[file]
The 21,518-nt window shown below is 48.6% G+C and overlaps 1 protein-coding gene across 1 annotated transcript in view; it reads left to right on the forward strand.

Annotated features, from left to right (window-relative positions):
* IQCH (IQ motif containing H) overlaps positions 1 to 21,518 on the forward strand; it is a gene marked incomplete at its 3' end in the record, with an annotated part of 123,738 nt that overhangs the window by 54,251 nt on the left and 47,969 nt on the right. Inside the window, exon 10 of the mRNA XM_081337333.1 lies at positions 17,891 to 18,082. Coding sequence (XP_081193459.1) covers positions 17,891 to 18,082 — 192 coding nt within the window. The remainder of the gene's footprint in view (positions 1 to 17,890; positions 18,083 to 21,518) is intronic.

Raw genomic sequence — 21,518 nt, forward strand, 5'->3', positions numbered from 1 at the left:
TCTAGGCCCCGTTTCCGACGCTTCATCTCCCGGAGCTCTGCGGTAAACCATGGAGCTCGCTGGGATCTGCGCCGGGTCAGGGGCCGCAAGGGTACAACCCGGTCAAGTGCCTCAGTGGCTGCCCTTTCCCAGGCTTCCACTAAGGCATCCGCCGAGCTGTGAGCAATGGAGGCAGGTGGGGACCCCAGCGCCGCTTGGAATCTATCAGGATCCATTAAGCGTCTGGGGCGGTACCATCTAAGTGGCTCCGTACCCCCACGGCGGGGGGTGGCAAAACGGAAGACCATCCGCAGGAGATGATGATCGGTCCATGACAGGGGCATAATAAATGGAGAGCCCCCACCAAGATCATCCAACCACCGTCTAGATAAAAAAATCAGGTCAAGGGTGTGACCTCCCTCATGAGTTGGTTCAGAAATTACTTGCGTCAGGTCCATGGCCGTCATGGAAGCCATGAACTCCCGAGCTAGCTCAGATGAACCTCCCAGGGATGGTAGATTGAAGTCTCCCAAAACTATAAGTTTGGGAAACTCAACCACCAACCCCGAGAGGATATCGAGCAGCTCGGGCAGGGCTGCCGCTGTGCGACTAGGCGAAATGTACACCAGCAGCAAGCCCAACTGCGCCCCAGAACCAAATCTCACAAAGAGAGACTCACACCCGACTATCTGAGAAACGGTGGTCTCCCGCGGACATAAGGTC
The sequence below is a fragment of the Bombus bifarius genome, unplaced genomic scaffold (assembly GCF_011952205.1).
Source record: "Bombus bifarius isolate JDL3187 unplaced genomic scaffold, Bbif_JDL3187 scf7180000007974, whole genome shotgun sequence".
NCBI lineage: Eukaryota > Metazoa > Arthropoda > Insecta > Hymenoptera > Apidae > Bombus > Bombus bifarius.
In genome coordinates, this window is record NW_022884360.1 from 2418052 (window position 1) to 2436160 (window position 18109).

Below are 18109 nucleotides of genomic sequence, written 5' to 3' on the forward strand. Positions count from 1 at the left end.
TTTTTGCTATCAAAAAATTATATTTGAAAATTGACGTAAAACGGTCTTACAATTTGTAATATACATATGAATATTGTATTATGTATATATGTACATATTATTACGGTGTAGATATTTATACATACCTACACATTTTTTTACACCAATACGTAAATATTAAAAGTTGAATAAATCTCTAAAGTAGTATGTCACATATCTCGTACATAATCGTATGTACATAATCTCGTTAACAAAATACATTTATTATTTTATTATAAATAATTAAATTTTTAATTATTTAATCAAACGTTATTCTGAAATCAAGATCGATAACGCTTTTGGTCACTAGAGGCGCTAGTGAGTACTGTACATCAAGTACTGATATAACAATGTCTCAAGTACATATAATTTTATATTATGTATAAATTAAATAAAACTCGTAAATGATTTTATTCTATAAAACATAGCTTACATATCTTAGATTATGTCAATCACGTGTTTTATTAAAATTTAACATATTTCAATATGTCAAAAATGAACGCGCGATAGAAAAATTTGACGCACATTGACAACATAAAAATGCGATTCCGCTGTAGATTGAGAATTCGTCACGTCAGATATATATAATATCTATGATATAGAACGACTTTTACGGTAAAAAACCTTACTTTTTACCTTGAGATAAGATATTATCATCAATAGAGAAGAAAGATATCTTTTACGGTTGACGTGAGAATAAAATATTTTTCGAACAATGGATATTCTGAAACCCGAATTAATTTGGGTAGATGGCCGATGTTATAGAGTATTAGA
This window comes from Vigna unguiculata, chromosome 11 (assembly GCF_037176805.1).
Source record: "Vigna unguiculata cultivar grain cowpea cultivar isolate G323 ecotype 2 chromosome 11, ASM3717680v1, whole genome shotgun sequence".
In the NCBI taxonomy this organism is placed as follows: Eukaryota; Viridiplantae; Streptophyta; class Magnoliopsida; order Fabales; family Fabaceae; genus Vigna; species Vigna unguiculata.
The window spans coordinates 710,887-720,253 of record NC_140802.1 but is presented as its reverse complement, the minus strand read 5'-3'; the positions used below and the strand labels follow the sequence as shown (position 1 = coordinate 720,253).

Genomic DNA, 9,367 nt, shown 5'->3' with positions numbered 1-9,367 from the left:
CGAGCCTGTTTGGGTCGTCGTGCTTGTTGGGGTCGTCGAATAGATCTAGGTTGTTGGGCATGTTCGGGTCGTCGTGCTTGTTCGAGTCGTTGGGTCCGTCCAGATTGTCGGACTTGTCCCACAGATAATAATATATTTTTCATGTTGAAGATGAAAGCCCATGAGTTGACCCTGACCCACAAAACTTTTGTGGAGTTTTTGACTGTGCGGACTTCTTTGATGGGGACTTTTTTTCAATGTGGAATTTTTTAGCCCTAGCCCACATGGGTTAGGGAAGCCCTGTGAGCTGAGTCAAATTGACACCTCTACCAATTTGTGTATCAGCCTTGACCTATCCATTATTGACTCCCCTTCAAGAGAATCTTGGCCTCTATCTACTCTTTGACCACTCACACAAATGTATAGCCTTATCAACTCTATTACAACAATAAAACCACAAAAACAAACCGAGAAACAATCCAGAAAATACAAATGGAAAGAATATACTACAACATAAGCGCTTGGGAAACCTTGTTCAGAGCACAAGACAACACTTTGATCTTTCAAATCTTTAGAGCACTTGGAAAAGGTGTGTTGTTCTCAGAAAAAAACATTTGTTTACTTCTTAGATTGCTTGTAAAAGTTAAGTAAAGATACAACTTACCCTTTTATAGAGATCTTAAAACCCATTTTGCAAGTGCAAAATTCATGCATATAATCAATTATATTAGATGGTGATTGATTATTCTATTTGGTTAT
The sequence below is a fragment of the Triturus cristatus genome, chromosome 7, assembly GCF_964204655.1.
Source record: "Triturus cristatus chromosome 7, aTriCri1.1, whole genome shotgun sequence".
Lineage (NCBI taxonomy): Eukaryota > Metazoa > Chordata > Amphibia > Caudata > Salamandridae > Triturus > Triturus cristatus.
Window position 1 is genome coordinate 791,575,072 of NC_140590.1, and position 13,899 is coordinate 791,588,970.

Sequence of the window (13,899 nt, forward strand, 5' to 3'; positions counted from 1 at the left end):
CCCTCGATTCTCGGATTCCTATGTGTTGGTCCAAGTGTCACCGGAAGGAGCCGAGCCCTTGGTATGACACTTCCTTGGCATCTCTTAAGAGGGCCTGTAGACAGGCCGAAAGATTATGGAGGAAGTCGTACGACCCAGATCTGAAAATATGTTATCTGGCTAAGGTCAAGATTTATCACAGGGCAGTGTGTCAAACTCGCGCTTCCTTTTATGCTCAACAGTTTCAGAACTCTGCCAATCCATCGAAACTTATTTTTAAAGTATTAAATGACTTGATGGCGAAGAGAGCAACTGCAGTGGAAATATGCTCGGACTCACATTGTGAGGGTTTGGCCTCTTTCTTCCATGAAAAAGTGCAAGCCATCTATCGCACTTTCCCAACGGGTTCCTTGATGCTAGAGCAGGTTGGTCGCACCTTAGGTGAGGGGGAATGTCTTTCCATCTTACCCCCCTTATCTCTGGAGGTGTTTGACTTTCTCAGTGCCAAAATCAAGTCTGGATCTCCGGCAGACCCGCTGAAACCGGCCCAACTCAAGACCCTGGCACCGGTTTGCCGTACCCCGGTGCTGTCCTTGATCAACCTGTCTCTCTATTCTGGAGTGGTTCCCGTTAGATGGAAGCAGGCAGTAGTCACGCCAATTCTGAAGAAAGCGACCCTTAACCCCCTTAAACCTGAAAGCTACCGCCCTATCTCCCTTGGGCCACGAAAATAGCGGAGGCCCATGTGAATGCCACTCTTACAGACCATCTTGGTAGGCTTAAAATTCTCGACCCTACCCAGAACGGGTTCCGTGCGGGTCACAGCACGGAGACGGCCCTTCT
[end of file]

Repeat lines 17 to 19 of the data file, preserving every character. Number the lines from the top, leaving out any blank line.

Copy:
CGAGCCTGTTTGGGTCGTCGTGCTTGTTGGGGTCGTCGAATAGATCTAGGTTGTTGGGCATGTTCGGGTCGTCGTGCTTGTTCGAGTCGTTGGGTCCGTCCAGATTGTCGGACTTGTCCCACAGATAATAATATATTTTTCATGTTGAAGATGAAAGCCCATGAGTTGACCCTGACCCACAAAACTTTTGTGGAGTTTTTGACTGTGCGGACTTCTTTGATGGGGACTTTTTTTCAATGTGGAATTTTTTAGCCCTAGCCCACATGGGTTAGGGAAGCCCTGTGAGCTGAGTCAAATTGACACCTCTACCAATTTGTGTATCAGCCTTGACCTATCCATTATTGACTCCCCTTCAAGAGAATCTTGGCCTCTATCTACTCTTTGACCACTCACACAAATGTATAGCCTTATCAACTCTATTACAACAATAAAACCACAAAAACAAACCGAGAAACAATCCAGAAAATACAAATGGAAAGAATATACTACAACATAAGCGCTTGGGAAACCTTGTTCAGAGCACAAGACAACACTTTGATCTTTCAAATCTTTAGAGCACTTGGAAAAGGTGTGTTGTTCTCAGAAAAAAACATTTGTTTACTTCTTAGATTGCTTGTAAAAGTTAAGTAAAGATACAACTTACCCTTTTATAGAGATCTTAAAACCCATTTTGCAAGTGCAAAATTCATGCATATAATCAATTATATTAGATGGTGATTGATTATTCTATTTGGTTAT
The sequence below is a fragment of the Triturus cristatus genome, chromosome 7, assembly GCF_964204655.1.
Source record: "Triturus cristatus chromosome 7, aTriCri1.1, whole genome shotgun sequence".